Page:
Remove or control predators using lethal controls: Tuatara
Overall effectiveness category Awaiting assessment
Number of studies: 1
Background information and definitions
Predators can drive declines or local extinctions of vulnerable reptile species. Non-native predators may be a particular problem for native reptiles that lack sufficient predator avoidance behaviours. Native predators can also threaten populations of reptiles that persist in low numbers. Removing or controlling predators, especially native predators, for the benefit of their wild prey species can be a controversial management strategy. Nonetheless, there is potential for such management to lead to increases in the abundance, survival or reproductive success for species of conservation concern.
Due to the number of studies found, this action has been split by species group, though no studies were found for amphisbaenians.
Supporting evidence from individual studies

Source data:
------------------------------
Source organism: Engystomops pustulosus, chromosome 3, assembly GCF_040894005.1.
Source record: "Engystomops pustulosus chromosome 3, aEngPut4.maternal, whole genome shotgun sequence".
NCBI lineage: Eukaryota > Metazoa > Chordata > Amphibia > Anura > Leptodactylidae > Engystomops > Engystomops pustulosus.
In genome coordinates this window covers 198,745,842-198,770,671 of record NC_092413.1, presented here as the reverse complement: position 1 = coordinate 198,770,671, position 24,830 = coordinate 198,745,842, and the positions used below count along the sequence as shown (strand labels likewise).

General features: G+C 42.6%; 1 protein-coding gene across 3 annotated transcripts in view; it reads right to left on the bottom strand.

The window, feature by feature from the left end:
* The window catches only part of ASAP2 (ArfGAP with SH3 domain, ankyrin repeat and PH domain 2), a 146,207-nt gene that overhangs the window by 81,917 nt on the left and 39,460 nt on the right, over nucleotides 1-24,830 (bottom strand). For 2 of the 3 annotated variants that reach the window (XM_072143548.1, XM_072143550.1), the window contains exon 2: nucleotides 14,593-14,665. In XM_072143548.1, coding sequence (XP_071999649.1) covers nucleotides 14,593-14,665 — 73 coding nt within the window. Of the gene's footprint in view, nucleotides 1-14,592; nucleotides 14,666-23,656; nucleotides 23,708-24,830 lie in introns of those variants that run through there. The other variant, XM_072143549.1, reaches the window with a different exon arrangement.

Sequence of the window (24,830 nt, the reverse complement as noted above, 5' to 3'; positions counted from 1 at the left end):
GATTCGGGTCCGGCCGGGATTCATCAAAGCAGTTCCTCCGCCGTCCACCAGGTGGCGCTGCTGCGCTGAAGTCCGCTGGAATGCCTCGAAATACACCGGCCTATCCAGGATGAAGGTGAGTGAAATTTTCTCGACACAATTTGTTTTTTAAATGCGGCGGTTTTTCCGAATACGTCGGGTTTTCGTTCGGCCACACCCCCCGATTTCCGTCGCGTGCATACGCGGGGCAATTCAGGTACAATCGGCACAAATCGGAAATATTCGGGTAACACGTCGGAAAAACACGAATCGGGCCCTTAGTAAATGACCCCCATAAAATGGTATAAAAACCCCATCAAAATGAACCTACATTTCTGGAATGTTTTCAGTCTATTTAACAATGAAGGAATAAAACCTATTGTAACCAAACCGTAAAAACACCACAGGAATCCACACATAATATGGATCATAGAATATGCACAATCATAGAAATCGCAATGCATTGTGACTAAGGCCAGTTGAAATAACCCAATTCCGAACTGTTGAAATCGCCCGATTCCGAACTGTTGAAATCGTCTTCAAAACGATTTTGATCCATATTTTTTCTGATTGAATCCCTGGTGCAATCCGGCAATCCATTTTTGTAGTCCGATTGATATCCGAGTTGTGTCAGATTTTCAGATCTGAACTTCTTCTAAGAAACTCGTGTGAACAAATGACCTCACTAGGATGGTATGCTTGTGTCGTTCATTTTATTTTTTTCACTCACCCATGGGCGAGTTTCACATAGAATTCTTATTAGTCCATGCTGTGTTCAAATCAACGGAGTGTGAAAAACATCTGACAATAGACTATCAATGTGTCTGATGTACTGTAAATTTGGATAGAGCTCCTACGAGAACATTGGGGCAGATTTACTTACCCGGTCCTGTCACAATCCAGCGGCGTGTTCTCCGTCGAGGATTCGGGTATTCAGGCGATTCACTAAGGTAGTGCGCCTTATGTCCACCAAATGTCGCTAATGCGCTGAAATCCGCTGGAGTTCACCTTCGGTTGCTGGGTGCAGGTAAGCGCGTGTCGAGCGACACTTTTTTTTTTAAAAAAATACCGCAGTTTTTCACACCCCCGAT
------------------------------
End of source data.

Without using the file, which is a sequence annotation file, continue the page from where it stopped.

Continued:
A replicated, controlled, before-and-after study in 1979–2005 on four coastal forest-covered pacific islands, New Zealand (Towns et al. 2007) found that eradicating Pacific rats Rattus exultans using rodenticides increased the population density of tuatara Sphenodon punctatus and increased the proportion of juveniles. On the three rat free islands, 162 tuatara were found over a total area of 5 ha (1–2 ha/island), compared to 44 tuatara found on the island with rats over a 39 ha area (no statistical tests were carried out). The percentage of juvenile tuatara increased after rats were eradicated on three islands (5–43%) compared to before they were eradicated (0–9%), whereas the proportion of juveniles remained at 0% on an island without rat eradication over 21 years of monitoring. Smaller tuatara were observed more frequently and in a greater range of size classes after rat eradication (see original paper for details). Rats were managed on Whatupuke Island (eradicated: 1993; 102 ha), Lady Alice Island (eradicated: 1994; 155 ha), and Coppermine Island (heavily controlled: 1992–1993; eradicated: 1997; 80 ha) using rodenticide (brodifacoum, aerial deployments except Coppermine Island in 1992–1993 when rodenticide blocks were placed on the ground). Rats were not eradicated from Taranga Island (500 ha). Tuatara were monitored on all islands at night using spotlight searches before and after rat eradication (4.5–8.5 years after) and on Taranga island in 1984, 2000, and 2005.Study and other actions tested